Return of a British legend: BSA roars back to life

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Photo credit: BSA

The revival of one of the world’s biggest motorcycle manufacturers continues at pace.

Following a £4.6 million grant by the UK Government last year for the development of zero-emission motorcycles as part of the low-carbon automotive initiative, BSA Motorcycles are roaring back to life.

The company’s new state of the the art 100,000 sqft distribution HQ near Coventry is just 18 miles from BSA’s original factory in Birmingham and will feature the latest models, a heritage museum, café and more.

At its peak, BSA (including Triumph) was the largest motorcycle producer in the world.

Standing for Birmingham Small Arms Company Ltd, BSA was founded in 1861, for the production of firearms. The brand’s motorcycle division was set up in 1903, and the first motorcycle was introduced in 1910.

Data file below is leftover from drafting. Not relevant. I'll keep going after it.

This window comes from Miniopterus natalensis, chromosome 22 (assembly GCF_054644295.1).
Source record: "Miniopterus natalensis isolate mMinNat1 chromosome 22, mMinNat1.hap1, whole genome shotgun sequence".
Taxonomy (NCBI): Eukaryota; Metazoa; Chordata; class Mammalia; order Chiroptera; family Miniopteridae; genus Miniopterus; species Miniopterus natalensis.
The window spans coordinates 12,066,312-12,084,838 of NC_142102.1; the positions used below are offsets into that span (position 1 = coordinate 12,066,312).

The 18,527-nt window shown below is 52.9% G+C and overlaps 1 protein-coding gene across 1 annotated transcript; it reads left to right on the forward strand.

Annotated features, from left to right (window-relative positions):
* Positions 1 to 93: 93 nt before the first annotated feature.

The Birmingham brand went on to become the largest supplier of motorcycles to the Allied Forces during the Second World War.

By the 1950s, BSA was the world’s largest motorcycle maker, with one in every four motorcycles sold worldwide sporting the BSA badge. The company also enjoyed phenomenal success on the race track, with notable victories at Daytona and Santa Catalina.

Over the course of the century, BSA carved out a hallowed name among motorcycle enthusiasts, with legendary nameplates such as the Golden Flash, Bantam, Lightning, Firebird and Gold Star becoming cult favourites.

While operations ceased in the 1970s, BSA Company Ltd. was given a new lease of life in October 2016, when the BSA Motorcycles brand and the rights to the motorcycle business were acquired by the Mahindra Group, a renowned automobile manufacturer.

Last year, BSA Company Ltd. was also awarded a £4.6 million grant by the UK Government for the development of zero-emission motorcycles, as part of the low-carbon automotive initiative.

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